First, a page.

Tax Refund Season Is Affecting Used Car Prices | vAuto
Used Car Market in Early 2023
The market started the year really strong — February’s total used vehicle sales were estimated to be up 3% from last February. Dealers were thrilled, but the success was a bit of a head-scratcher for us. Experts had predicted a much less glowing January and February due to the interest rate hikes and economic uncertainty.
So, why did used vehicle sales creep upward in early 2023? There are several likely explanations:
- Consumers received and spent their tax refunds earlier than usual
- Higher prices of new vehicles
- Lower prices of used vehicles
We know the Internal Revenue Service processed more tax refunds earlier this year than last year, and consumers seem to be spending their extra money on cars. And maybe because refund checks are lower this year and we saw downward used vehicle price trends in the first several weeks of the year, those consumers mostly bought used rather than new cars.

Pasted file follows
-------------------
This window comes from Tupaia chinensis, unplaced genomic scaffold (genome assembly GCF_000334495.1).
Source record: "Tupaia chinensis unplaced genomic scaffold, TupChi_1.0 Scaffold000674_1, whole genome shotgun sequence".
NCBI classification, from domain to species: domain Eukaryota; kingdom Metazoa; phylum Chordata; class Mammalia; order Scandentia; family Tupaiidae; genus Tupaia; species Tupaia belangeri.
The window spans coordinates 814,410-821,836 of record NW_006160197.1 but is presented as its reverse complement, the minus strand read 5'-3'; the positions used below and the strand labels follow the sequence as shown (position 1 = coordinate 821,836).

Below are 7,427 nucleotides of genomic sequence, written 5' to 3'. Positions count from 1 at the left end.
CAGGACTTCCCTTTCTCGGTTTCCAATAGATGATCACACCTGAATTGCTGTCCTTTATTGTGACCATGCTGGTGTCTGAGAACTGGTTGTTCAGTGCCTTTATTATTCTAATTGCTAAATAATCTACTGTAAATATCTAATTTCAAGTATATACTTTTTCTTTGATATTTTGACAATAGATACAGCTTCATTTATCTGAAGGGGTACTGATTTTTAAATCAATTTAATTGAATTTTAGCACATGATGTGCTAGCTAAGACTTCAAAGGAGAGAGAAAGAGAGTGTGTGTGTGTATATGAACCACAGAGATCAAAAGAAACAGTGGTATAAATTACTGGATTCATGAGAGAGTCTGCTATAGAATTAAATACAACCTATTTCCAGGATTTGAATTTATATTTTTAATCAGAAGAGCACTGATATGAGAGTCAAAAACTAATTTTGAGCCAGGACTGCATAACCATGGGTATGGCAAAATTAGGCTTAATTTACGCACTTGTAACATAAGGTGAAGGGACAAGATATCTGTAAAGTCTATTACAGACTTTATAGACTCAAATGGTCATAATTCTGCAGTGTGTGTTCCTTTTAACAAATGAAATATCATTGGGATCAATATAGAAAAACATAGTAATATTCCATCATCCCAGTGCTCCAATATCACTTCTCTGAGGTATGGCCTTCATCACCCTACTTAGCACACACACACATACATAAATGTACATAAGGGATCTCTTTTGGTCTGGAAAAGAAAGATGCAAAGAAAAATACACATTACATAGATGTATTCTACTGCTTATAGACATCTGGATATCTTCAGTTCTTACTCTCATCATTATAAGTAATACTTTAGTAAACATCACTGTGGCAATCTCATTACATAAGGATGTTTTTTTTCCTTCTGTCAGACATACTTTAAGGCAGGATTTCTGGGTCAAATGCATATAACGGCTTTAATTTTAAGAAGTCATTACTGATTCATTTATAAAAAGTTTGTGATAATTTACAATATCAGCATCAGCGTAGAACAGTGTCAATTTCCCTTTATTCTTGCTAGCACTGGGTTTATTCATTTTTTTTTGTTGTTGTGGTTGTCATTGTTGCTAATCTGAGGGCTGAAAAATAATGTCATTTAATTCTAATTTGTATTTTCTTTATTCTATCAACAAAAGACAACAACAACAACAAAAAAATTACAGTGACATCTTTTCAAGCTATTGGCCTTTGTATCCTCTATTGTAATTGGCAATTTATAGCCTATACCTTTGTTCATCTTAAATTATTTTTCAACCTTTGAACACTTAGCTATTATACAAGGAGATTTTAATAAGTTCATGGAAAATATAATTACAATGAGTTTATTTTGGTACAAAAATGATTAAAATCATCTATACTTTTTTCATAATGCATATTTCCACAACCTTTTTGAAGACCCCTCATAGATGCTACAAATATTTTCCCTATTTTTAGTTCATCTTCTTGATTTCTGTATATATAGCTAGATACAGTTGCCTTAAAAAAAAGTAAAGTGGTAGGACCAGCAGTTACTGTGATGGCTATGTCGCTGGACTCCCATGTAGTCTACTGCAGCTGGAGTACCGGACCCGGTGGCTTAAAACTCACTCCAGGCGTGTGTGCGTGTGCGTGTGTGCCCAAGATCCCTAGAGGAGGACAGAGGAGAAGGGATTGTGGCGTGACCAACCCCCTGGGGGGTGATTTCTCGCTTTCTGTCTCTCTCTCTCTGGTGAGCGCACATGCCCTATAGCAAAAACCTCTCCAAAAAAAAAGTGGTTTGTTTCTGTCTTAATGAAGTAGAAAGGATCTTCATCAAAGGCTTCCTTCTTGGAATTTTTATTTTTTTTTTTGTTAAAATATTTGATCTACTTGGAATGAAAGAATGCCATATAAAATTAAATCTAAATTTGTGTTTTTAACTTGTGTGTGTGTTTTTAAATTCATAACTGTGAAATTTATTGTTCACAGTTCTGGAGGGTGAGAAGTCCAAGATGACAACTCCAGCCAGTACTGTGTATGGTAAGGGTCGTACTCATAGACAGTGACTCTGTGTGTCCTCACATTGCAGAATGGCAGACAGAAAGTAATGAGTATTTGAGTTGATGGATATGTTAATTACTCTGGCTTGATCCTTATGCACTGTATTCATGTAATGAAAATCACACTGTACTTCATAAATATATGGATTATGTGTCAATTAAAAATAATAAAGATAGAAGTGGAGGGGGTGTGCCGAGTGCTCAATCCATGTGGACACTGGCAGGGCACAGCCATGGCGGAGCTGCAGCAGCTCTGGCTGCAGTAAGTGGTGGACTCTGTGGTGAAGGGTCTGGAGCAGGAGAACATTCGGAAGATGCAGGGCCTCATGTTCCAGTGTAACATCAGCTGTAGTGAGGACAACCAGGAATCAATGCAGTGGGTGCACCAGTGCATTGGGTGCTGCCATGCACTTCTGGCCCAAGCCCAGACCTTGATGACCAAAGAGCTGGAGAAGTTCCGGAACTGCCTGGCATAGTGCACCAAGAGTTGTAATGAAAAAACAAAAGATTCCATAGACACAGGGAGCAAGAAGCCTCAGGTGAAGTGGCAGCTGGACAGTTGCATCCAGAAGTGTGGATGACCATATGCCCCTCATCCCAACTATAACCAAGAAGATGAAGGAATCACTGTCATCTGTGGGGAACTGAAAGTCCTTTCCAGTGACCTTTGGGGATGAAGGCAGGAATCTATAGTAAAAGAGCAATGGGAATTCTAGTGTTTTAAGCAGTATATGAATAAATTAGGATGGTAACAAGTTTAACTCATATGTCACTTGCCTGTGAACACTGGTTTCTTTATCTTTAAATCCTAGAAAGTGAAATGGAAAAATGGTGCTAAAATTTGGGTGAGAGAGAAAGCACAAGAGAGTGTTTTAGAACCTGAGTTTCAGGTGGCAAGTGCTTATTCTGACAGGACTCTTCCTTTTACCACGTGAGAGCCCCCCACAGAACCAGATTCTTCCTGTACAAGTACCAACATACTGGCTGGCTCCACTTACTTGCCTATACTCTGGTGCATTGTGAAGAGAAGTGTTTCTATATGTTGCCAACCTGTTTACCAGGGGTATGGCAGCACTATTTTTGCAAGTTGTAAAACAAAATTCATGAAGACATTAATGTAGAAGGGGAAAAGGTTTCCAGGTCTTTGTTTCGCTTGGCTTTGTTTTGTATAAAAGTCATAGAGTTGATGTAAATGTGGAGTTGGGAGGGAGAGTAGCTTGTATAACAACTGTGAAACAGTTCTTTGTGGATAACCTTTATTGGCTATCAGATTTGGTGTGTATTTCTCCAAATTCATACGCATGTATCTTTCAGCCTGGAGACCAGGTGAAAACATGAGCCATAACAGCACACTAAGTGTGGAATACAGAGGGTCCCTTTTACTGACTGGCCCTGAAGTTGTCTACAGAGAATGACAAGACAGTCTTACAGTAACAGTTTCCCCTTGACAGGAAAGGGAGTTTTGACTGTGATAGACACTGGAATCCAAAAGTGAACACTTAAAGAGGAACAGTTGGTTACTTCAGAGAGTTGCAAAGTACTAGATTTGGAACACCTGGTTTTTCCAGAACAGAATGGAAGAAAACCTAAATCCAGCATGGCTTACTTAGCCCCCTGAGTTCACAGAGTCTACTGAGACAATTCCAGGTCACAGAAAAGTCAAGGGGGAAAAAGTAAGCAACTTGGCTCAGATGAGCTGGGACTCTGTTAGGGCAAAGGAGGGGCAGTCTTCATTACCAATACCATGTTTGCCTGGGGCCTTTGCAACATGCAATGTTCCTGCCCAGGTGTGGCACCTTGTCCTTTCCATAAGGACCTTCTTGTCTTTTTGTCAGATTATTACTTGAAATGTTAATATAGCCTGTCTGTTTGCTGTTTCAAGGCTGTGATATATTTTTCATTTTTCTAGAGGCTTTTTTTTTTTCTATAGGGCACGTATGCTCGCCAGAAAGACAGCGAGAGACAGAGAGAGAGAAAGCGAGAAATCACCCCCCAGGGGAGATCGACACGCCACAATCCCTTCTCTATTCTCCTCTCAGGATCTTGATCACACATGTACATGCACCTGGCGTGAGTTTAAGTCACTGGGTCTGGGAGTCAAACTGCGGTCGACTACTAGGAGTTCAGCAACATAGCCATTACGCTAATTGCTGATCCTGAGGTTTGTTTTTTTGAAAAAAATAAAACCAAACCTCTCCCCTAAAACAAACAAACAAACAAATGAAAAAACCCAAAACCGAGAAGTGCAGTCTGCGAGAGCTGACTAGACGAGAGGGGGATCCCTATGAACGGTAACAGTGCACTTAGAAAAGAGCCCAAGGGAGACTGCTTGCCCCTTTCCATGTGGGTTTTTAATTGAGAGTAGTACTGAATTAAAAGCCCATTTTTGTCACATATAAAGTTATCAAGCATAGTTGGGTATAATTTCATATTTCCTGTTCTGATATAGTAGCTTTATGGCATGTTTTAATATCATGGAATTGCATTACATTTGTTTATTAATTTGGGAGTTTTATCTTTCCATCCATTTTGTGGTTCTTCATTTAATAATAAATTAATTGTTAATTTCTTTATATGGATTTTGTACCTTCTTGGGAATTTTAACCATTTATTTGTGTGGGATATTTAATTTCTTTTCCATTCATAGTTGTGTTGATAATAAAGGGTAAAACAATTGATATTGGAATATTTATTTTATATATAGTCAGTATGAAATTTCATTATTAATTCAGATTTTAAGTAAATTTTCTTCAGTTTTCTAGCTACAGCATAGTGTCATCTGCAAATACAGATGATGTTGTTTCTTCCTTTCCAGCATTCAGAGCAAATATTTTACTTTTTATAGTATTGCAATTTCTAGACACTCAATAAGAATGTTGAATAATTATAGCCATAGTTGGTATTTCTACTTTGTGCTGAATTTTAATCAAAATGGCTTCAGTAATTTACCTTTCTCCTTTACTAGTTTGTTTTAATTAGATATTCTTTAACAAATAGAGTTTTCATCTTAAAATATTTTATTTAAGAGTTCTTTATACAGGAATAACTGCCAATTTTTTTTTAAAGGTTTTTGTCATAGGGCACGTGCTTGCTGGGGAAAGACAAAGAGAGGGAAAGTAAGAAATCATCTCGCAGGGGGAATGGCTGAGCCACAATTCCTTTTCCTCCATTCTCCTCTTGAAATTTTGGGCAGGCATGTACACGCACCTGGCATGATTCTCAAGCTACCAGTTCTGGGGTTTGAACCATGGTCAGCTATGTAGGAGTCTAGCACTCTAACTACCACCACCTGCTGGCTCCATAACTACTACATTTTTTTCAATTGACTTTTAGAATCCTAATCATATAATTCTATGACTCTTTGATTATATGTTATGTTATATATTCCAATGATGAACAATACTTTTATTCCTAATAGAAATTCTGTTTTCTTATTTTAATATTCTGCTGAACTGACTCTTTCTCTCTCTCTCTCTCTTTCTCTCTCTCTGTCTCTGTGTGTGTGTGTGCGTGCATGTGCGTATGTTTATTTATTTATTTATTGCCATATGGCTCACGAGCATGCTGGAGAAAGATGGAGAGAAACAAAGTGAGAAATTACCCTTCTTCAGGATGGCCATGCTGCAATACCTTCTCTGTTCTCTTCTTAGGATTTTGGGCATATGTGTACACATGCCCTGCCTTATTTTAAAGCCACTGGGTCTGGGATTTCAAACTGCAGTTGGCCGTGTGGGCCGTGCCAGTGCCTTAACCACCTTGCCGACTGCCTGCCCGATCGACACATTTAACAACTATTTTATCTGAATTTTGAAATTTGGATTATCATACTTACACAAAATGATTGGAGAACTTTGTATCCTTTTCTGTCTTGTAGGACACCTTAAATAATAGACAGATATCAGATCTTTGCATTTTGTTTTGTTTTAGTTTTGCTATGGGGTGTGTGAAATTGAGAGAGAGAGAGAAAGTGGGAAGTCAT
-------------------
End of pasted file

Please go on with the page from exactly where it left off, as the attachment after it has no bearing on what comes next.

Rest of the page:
Used Car Prices Rising — For Now
The strong market has led used vehicles to appreciate in value. This appreciation, combined with rise in demand and consistently tight supply, began to drive up the price of used cars by mid-February. So savvy consumers looking for low tax season car prices in early March were probably disappointed. And pretty soon, the remaining tax refunds will be issued and this influx of money in consumers’ wallets will be spent or otherwise allocated. So, what will happen to used car price trends then?
Used Car Prices Dropping Soon
Once tax season ends, so, too, will the rise in used car prices. In fact, Cox Automotive Executive Vice President and vAuto Founder Dale Pollak predicts that by mid-April or early May, we’ll see used car prices dropping again. That’s not just because this year’s tax refunds will have been issued, but also because interest rates went up in late March and many expect them to go up again in mid-April. In addition, rebates on new vehicles are already growing and attracting consumers’ attention. All told, J.P. Morgan Research expects to see used car prices dropping by about 10% by the end of the year. So after tax season, car prices are likely to be lower.
And we all know that when retail used car prices are declining and wholesale values remain relatively high due to limited supply, your margins will suffer. As 2023 progresses, it’ll be even more important to use the Variable Management approach to be sure you’re realizing the full profit potential of every vehicle in your inventory.
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